‘Dear Evan Hansen’ is the first true social media musical and it finally comes to San Diego this month

Stephen Christopher Anthony (left) and the cast of the touring "Dear Evan Hansen."
(Matthew Murphy)

The Tony Award-winning show, directed by UCSD grad Michael Greif, makes its local debut on New Year’s Eve


In an early scene from the musical “Dear Evan Hansen,” there’s a number that sets an email to song. Among its lyrics: “All you gotta do is just believe you can be who you wanna be.”

The sentiment behind the line might be real, but the sender’s identity is a fiction.

And the song’s title? “Sincerely, Me.”

The impulse to construct and curate an idealized version of the image one presents to the world — and how that clashes with a hunger to connect with actual people — is at the heart of “Dear Evan Hansen,” the Broadway hit that will get its first San Diego production when the Broadway tour lands at the Civic Theatre on Dec. 31.

And while the show made a catchphrase (not to mention a hashtag) of another song title, “You Will Be Found,” its central characters find themselves adrift in a social-media sea, and getting further and further away from anything authentic.

“I think social media has kind of blown up this perception that everybody else has got it all figured out,” says Stephen Christopher Anthony, who plays the title role in the touring show. “Because it’s such a carefully curated version of yourself that you’re projecting into the world.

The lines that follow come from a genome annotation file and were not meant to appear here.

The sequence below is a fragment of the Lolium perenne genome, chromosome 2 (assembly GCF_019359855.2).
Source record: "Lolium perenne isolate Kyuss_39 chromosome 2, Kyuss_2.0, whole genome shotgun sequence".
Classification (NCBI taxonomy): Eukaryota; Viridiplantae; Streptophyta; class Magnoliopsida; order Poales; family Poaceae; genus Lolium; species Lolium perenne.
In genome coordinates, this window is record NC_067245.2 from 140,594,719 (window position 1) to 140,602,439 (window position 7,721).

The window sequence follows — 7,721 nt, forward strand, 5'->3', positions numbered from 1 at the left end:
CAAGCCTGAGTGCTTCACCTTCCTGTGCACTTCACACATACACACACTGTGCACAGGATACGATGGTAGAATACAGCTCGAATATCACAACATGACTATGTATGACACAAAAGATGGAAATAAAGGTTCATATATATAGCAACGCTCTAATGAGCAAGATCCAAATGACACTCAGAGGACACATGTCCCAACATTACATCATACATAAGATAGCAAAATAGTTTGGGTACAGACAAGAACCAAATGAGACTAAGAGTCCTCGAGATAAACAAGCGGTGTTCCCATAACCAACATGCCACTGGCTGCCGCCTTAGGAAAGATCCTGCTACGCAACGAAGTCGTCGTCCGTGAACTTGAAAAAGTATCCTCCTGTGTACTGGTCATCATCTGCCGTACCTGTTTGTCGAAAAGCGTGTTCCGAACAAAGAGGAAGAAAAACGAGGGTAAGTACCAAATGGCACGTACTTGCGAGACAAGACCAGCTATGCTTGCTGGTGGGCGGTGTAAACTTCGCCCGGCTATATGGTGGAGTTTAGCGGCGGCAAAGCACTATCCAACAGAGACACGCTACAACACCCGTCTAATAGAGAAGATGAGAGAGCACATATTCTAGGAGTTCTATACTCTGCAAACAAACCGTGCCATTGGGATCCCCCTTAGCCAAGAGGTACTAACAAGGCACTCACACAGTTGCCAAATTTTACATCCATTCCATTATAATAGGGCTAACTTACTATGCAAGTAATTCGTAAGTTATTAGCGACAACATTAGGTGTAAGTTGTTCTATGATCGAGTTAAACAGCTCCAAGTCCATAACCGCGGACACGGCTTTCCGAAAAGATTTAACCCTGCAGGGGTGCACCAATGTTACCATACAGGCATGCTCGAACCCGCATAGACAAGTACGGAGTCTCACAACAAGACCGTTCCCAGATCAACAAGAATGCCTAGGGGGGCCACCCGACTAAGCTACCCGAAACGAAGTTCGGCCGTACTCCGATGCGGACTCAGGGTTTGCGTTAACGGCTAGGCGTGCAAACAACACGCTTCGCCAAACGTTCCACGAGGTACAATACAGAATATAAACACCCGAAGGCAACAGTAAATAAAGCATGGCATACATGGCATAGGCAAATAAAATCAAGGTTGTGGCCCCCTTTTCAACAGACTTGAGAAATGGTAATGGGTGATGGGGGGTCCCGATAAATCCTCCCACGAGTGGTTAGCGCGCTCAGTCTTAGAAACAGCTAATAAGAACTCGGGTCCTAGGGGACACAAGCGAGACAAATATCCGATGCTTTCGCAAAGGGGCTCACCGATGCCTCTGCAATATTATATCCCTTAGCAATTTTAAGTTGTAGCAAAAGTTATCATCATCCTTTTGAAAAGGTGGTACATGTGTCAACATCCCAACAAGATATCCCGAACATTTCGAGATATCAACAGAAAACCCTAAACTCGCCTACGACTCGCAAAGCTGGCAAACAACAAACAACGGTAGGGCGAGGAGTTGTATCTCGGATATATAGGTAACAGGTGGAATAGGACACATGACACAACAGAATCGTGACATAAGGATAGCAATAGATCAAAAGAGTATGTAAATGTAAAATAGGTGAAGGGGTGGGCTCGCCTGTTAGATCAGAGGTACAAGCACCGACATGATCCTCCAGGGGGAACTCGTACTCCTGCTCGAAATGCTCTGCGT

“So if there is that moment where you’re sitting at home and you’re feeling a little alone or a little misunderstood , there’s this little tool right in your hand to kind of prove that to yourself — to go, ‘Yeah, look, everyone else is perfect, everyone else is having a great time.’ And it’s just not true.

“For all the ways that it has made us more connected, it has crippled us in our ability to communicate in the present moment, and say, ‘This is what I’m going through.’ And to let go of the need to present this identity.

“Because no one’s got it figured out. For a kid (like Evan) who’s trying to construct their sense of identity — I mean, I’m an adult and I still don’t know exactly who I am! We’re all just waking up every day and doing the best that we can, and I think that’s part of what makes this show speak to people so well.”

Those ideas struck a chord when “Dear Evan Hansen” hit Broadway three years ago this month. Praised as the first true social-media musical, the show was embraced by a cross-generational audience and went on to win six Tony Awards.

The show’s success also dovetailed with the rise of its young composers, Benj Pasek and Justin Paul, who not only earned Tonys for their score but won an Oscar for a song from the movie “La La Land” around the same time (and were nominated for a track from “The Greatest Showman”).

And “Dear Evan Hansen” has had the guiding hand of a seasoned director in Michael Greif, the University of California San Diego grad and former La Jolla Playhouse artistic chief who has helmed seven Broadway shows.